Scarce Merveille du Jour

26 September 2005

The summer was notable for the greatly reduced numbers of butterflies to be seen, for example the Marbled Whites peaked at 53, less than two-thirds of last year's total. Even common species such as Meadow Browns were much less in evidence, though the Small Skippers did not seem to be affected to the same degree. Eventually a Painted Lady was sighted, but one of only three all summer; so were Common Blues and Essex Skippers, but not until mid-August, far later than normal.

The current scene is that there are quite a few Red Admirals and Commas around still, together with the occasional Brimstone and Small Tortoiseshell.

For moths this has been an amazing summer since the new trap was brought into use. Comparison with previous records (prior to 2001), show that some species regularly seen then are no longer around. By contrast, a large number of species are being encountered for the first time. The Scarce Merveille du Jour on the first night heralded a steady procession of new species for the area, some of them in the list of Kent notables (rare moths). Among these were Pine Hawk-moth, Clouded Magpie, Gold Spot, Nutmeg, Large Thorn and L-album Wainscot. It is not certain whether all these new moths are because the trap is more efficient than those used previously, or whether there is a sea-change in the moths in the surrounding area. Most intriguing of all was a white Pebbled Hook-tip, the scotia variant normally found only in Scotland. This was clearly seen and checked at the time against reference books but unfortunately had vanished by the morning, so no photographic proof is available.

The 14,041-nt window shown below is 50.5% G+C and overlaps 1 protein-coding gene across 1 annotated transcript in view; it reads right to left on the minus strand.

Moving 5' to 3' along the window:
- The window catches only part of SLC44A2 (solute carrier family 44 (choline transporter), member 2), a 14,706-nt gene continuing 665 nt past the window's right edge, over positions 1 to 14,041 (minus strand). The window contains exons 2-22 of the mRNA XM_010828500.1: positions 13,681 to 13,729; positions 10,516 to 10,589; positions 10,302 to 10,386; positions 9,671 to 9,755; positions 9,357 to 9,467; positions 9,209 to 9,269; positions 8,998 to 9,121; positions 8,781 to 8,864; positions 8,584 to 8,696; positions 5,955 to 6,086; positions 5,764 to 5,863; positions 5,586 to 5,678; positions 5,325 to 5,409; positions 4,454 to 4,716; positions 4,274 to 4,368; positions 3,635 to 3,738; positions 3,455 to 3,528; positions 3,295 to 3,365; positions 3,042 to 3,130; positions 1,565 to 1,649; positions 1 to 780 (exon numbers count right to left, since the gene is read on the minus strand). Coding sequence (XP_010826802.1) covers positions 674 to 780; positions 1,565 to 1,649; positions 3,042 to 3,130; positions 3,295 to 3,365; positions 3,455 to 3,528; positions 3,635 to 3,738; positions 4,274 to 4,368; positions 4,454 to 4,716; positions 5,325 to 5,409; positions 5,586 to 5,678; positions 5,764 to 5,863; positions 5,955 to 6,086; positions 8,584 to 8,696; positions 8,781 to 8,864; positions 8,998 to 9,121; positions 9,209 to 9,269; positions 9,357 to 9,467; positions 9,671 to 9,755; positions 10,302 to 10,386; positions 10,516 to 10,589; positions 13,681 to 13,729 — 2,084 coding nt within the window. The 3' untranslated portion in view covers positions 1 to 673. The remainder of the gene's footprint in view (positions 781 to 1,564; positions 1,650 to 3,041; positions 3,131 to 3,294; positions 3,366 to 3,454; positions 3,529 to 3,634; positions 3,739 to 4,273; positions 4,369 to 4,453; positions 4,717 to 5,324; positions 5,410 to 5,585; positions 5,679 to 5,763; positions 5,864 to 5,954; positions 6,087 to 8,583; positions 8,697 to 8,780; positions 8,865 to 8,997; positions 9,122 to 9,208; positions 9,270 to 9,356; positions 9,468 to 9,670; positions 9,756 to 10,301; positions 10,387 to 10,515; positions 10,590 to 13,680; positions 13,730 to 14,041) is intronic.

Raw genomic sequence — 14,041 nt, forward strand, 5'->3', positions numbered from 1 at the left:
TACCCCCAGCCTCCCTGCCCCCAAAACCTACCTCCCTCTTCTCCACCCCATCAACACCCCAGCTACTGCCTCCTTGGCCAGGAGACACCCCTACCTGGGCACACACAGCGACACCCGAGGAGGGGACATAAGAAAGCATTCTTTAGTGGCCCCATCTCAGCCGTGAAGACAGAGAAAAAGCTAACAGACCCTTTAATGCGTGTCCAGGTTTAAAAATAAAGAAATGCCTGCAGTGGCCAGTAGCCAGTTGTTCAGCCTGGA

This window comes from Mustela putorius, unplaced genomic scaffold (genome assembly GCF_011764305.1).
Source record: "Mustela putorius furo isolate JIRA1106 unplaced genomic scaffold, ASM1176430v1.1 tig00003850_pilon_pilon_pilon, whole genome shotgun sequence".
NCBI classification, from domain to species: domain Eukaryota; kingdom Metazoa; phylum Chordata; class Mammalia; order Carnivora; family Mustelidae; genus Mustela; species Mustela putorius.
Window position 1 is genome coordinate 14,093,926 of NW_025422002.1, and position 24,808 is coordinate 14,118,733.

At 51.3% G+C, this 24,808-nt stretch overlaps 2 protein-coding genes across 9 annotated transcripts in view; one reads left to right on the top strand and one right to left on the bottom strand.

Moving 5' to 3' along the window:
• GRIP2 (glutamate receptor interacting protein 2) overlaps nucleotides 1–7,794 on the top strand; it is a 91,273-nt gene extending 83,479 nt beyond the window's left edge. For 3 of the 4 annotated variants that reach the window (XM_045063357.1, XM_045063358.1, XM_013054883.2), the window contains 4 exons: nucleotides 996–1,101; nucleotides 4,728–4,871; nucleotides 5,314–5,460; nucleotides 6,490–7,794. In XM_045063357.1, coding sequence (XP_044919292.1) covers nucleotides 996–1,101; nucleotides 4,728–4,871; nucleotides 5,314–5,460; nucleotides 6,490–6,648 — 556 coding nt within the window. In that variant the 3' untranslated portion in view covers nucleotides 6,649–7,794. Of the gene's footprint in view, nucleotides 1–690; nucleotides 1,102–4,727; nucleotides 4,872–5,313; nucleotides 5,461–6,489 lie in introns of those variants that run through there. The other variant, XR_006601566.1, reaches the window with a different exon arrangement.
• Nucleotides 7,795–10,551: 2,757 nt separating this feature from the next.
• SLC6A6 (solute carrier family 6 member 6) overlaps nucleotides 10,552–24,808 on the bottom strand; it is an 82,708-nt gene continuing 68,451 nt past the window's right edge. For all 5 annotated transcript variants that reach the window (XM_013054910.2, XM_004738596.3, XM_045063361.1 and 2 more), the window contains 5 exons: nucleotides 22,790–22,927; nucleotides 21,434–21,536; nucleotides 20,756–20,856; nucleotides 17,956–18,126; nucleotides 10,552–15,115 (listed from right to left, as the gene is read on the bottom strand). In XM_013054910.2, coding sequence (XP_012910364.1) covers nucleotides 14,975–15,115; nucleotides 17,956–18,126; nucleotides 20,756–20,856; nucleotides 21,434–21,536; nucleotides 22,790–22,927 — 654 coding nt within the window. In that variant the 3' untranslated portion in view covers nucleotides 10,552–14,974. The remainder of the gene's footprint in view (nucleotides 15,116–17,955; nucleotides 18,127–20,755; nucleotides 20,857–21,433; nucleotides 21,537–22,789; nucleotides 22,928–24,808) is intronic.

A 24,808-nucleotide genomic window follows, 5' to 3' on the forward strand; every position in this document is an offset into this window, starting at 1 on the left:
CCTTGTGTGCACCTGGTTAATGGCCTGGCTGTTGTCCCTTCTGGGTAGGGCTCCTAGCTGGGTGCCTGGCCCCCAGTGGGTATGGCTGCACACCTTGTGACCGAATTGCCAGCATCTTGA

Large Thorn

Faced with large numbers of moths, 200-300 on some nights and a peak of over 600 on one occasion, it was found necessary to take an instant digital photograph of moths not immediately identifiable before they flew away. From this began the Moth Gallery that has been added to the site and currently shows well over 100 different moths. Not all moths seen in Kingston are included, since some of them are notoriously difficult to photograph. Some very common moths, especially Dot Moths and Common Rustics, fall into this category as their instinct is to immediately dive for cover when disturbed and I have still not been able to get good quality photos of them. On the other hand, some moths are surprisingly docile and will sit still quite obligingly while I fuss around them with the camera.

15 November 2005

Butterflies continued to be scarce throughout the autumn, just the occasional Comma, Brimstone and Red Admiral. Of these the Red Admirals proved to be the most persistent, the most recent being seen on 4th November.

A series of very warm nights until 10th September meant very large moths were around in fairly large numbers, with a peak of 629 (though most nights averaged 150-250). The change in the weather thereafter brought a rapid decline, but after a cold night in early October, numbers built up again during the following week to a peak on 7th October and then dropped away completely by the end of the month.